The Church of Ireland's two most senior leaders have rejected unrestricted access to abortion in the first 12 weeks of pregnancy as unethical.

In a statement, the Archbishops of Armagh and Dublin, Richard Clarke and Michael Jackson, said Article 40.3.3 of the Constitution should be modified to give the Oireachtas legislative responsibility for addressing termination of pregnancy, any rights of the unborn, and the rights of the pregnant woman.

They say this should be done within clearly defined boundaries and parameters.

Their joint statement opens by recalling that the Church of Ireland's tradition rejects unrestricted access to abortion while, at the same time "being concerned to ensure provision (of abortion) for hopefully rare circumstances and in a secure medical setting".

They state that individuals will inevitably differ over where to draw the line between these two propositions.

"Instances where the life of the woman is at serious risk have long been regarded within Church of Ireland teaching as situations where termination of a pregnancy would be justifiable," they said.

"For some, pregnancy after sexual crime or the medical certainty of fatal foetal abnormality might also be seen as circumstances where abortion could be considered as justified."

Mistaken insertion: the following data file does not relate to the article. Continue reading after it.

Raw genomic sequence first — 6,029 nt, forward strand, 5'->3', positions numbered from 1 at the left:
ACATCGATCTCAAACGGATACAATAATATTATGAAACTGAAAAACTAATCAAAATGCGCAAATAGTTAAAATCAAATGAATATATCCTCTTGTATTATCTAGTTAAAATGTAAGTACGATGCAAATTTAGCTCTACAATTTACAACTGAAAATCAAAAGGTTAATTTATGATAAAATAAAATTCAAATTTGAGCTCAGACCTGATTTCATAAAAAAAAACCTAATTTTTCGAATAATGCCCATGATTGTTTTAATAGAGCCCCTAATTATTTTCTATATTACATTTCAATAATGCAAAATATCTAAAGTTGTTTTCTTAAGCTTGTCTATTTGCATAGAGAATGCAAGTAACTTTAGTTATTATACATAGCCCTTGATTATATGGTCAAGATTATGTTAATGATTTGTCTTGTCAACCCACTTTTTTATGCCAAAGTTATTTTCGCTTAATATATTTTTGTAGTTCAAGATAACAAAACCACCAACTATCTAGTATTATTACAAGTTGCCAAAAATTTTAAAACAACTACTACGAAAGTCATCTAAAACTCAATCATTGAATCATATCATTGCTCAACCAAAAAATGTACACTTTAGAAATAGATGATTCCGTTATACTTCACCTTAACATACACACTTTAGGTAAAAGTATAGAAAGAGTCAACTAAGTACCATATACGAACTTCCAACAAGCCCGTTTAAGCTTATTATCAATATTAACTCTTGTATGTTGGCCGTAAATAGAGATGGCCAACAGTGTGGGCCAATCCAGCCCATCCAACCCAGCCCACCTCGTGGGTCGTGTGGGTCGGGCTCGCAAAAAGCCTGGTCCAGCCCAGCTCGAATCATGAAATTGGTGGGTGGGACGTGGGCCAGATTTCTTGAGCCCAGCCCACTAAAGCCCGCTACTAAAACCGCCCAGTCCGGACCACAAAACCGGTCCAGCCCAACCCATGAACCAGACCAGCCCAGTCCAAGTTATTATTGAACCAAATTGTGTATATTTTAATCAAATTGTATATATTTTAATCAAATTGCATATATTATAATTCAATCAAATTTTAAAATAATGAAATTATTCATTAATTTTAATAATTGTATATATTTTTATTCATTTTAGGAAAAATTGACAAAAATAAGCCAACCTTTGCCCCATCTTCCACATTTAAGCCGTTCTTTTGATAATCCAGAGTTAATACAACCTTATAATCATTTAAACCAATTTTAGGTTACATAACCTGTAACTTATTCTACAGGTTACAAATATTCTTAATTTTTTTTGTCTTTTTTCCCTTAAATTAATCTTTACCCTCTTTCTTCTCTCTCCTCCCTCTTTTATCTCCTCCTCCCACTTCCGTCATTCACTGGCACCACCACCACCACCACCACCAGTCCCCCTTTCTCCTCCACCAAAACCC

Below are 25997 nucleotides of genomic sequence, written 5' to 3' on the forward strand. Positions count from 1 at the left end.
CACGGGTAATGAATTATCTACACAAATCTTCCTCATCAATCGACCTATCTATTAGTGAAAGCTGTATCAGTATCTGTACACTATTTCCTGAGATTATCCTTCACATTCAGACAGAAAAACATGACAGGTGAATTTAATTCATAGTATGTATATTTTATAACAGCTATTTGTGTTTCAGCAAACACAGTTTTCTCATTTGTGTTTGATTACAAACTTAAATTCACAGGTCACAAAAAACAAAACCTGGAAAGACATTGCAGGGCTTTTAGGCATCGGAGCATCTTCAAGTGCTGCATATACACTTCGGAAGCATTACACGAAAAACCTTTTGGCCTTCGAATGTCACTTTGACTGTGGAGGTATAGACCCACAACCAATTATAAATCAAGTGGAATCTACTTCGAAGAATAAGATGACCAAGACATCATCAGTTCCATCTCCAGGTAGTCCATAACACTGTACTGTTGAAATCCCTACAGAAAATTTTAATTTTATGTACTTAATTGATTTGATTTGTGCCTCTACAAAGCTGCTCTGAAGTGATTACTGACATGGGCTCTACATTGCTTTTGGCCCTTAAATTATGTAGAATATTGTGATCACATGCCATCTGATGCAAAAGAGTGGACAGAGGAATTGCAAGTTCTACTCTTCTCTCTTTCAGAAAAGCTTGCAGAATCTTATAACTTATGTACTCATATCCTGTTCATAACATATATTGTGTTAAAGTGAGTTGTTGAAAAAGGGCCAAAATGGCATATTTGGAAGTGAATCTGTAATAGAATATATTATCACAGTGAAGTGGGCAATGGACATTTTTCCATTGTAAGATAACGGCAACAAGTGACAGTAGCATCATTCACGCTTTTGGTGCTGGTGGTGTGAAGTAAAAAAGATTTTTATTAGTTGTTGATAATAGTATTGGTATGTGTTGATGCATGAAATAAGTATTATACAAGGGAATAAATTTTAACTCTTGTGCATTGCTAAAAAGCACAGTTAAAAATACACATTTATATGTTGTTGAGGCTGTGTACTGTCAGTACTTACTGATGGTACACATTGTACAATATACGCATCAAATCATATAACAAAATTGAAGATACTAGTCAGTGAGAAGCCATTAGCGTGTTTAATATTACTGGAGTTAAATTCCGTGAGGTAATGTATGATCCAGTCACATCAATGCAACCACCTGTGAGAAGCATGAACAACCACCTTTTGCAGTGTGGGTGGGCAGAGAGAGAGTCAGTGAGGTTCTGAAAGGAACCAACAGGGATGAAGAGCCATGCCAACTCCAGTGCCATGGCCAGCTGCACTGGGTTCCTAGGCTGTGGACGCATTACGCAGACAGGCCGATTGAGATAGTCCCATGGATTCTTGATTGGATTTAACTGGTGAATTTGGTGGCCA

They say they recognise the dilemma faced by legislators, medical, nursing and healthcare practitioners with regards to access to unrestricted abortion during the early months of pregnancy.

"However, unrestricted access to abortion in the first 12 weeks of pregnancy, or indeed at any stage, is not an ethical position we can accept," they said.

Both archbishops urged the strengthening of legislation to improve support services to quickly and comprehensively meet the needs of pregnant women who face difficult situations.

They add that this would require "significant and sustained investment in both medical and mental health service".

Both archbishops said that too often in the abortion debate, the voice of women has not been heard.

The archbishops conclude by promising that their church will seek to continue to care for, and pastorally stand alongside, women, their partners and their families, when they face what they call "immensely difficult situations and dilemmas".